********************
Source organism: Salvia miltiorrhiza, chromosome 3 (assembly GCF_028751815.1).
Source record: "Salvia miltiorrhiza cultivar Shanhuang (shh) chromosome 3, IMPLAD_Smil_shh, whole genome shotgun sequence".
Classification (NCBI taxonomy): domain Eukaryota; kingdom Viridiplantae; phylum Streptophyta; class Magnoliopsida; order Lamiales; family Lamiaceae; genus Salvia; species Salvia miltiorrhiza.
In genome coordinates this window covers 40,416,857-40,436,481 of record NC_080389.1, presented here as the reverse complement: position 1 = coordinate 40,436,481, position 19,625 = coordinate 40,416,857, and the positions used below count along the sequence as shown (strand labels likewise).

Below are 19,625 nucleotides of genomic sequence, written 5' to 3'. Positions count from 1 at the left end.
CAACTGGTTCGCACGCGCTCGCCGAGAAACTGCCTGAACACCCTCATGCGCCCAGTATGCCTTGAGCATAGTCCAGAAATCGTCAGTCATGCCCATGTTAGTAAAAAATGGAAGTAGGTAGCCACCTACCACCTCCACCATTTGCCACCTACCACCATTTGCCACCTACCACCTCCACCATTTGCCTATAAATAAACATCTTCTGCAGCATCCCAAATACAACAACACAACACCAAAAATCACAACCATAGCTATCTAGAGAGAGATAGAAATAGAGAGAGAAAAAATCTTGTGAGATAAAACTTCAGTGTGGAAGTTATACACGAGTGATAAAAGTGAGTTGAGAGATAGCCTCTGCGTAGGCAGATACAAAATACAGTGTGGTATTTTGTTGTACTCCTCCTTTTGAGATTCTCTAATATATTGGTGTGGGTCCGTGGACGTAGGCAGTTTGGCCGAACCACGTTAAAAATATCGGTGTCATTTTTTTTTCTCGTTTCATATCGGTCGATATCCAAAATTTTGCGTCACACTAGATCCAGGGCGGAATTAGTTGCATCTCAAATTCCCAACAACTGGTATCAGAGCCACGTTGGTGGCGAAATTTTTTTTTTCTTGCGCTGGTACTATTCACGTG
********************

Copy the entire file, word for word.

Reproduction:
Source organism: Salvia miltiorrhiza, chromosome 3 (assembly GCF_028751815.1).
Source record: "Salvia miltiorrhiza cultivar Shanhuang (shh) chromosome 3, IMPLAD_Smil_shh, whole genome shotgun sequence".
Classification (NCBI taxonomy): domain Eukaryota; kingdom Viridiplantae; phylum Streptophyta; class Magnoliopsida; order Lamiales; family Lamiaceae; genus Salvia; species Salvia miltiorrhiza.
In genome coordinates this window covers 40,416,857-40,436,481 of record NC_080389.1, presented here as the reverse complement: position 1 = coordinate 40,436,481, position 19,625 = coordinate 40,416,857, and the positions used below count along the sequence as shown (strand labels likewise).

Below are 19,625 nucleotides of genomic sequence, written 5' to 3'. Positions count from 1 at the left end.
CAACTGGTTCGCACGCGCTCGCCGAGAAACTGCCTGAACACCCTCATGCGCCCAGTATGCCTTGAGCATAGTCCAGAAATCGTCAGTCATGCCCATGTTAGTAAAAAATGGAAGTAGGTAGCCACCTACCACCTCCACCATTTGCCACCTACCACCATTTGCCACCTACCACCTCCACCATTTGCCTATAAATAAACATCTTCTGCAGCATCCCAAATACAACAACACAACACCAAAAATCACAACCATAGCTATCTAGAGAGAGATAGAAATAGAGAGAGAAAAAATCTTGTGAGATAAAACTTCAGTGTGGAAGTTATACACGAGTGATAAAAGTGAGTTGAGAGATAGCCTCTGCGTAGGCAGATACAAAATACAGTGTGGTATTTTGTTGTACTCCTCCTTTTGAGATTCTCTAATATATTGGTGTGGGTCCGTGGACGTAGGCAGTTTGGCCGAACCACGTTAAAAATATCGGTGTCATTTTTTTTTCTCGTTTCATATCGGTCGATATCCAAAATTTTGCGTCACACTAGATCCAGGGCGGAATTAGTTGCATCTCAAATTCCCAACAACTGGTATCAGAGCCACGTTGGTGGCGAAATTTTTTTTTTCTTGCGCTGGTACTATTCACGTG